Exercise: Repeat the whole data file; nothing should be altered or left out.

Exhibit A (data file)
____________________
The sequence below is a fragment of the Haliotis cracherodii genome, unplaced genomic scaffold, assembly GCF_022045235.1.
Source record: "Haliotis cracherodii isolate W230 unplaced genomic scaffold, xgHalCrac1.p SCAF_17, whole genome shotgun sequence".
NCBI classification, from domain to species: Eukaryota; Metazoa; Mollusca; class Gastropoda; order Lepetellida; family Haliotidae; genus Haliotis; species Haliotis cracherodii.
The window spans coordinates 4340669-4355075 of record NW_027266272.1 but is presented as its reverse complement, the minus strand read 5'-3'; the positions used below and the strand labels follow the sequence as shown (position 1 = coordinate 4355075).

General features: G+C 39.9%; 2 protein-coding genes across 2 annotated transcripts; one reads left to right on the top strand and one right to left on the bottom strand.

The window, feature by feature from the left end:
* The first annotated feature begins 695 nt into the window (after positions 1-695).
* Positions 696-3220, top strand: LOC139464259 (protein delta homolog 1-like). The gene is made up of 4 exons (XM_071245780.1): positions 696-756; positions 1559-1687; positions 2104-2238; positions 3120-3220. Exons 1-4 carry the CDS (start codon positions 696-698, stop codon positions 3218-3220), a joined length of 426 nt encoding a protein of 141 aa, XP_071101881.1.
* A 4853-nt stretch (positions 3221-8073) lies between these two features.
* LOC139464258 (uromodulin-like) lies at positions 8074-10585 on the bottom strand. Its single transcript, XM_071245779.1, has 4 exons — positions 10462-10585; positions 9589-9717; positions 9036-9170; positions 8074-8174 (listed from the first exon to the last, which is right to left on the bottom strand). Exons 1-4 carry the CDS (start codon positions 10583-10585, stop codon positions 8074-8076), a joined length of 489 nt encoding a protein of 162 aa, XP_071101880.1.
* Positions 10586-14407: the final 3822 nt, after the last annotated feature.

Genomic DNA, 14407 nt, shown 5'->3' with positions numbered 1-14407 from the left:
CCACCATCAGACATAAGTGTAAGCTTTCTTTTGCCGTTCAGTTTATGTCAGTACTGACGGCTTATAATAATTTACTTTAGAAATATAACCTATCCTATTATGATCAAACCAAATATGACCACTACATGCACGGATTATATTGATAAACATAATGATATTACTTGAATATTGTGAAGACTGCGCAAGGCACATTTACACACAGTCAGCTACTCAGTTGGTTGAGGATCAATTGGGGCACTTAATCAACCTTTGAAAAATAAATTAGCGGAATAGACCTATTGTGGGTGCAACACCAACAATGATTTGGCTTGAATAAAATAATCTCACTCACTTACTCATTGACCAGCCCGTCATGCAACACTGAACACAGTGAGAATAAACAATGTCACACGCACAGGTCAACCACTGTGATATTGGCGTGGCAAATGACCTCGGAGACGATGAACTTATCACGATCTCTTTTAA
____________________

The sequence below is a fragment of the Haliotis cracherodii genome, unplaced genomic scaffold, assembly GCF_022045235.1.
Source record: "Haliotis cracherodii isolate W230 unplaced genomic scaffold, xgHalCrac1.p SCAF_17, whole genome shotgun sequence".
NCBI classification, from domain to species: Eukaryota; Metazoa; Mollusca; class Gastropoda; order Lepetellida; family Haliotidae; genus Haliotis; species Haliotis cracherodii.
The window spans coordinates 4340669-4355075 of record NW_027266272.1 but is presented as its reverse complement, the minus strand read 5'-3'; the positions used below and the strand labels follow the sequence as shown (position 1 = coordinate 4355075).

General features: G+C 39.9%; 2 protein-coding genes across 2 annotated transcripts; one reads left to right on the top strand and one right to left on the bottom strand.

The window, feature by feature from the left end:
* The first annotated feature begins 695 nt into the window (after positions 1-695).
* Positions 696-3220, top strand: LOC139464259 (protein delta homolog 1-like). The gene is made up of 4 exons (XM_071245780.1): positions 696-756; positions 1559-1687; positions 2104-2238; positions 3120-3220. Exons 1-4 carry the CDS (start codon positions 696-698, stop codon positions 3218-3220), a joined length of 426 nt encoding a protein of 141 aa, XP_071101881.1.
* A 4853-nt stretch (positions 3221-8073) lies between these two features.
* LOC139464258 (uromodulin-like) lies at positions 8074-10585 on the bottom strand. Its single transcript, XM_071245779.1, has 4 exons — positions 10462-10585; positions 9589-9717; positions 9036-9170; positions 8074-8174 (listed from the first exon to the last, which is right to left on the bottom strand). Exons 1-4 carry the CDS (start codon positions 10583-10585, stop codon positions 8074-8076), a joined length of 489 nt encoding a protein of 162 aa, XP_071101880.1.
* Positions 10586-14407: the final 3822 nt, after the last annotated feature.

Genomic DNA, 14407 nt, shown 5'->3' with positions numbered 1-14407 from the left:
CCACCATCAGACATAAGTGTAAGCTTTCTTTTGCCGTTCAGTTTATGTCAGTACTGACGGCTTATAATAATTTACTTTAGAAATATAACCTATCCTATTATGATCAAACCAAATATGACCACTACATGCACGGATTATATTGATAAACATAATGATATTACTTGAATATTGTGAAGACTGCGCAAGGCACATTTACACACAGTCAGCTACTCAGTTGGTTGAGGATCAATTGGGGCACTTAATCAACCTTTGAAAAATAAATTAGCGGAATAGACCTATTGTGGGTGCAACACCAACAATGATTTGGCTTGAATAAAATAATCTCACTCACTTACTCATTGACCAGCCCGTCATGCAACACTGAACACAGTGAGAATAAACAATGTCACACGCACAGGTCAACCACTGTGATATTGGCGTGGCAAATGACCTCGGAGACGATGAACTTATCACGATCTCTTTTAA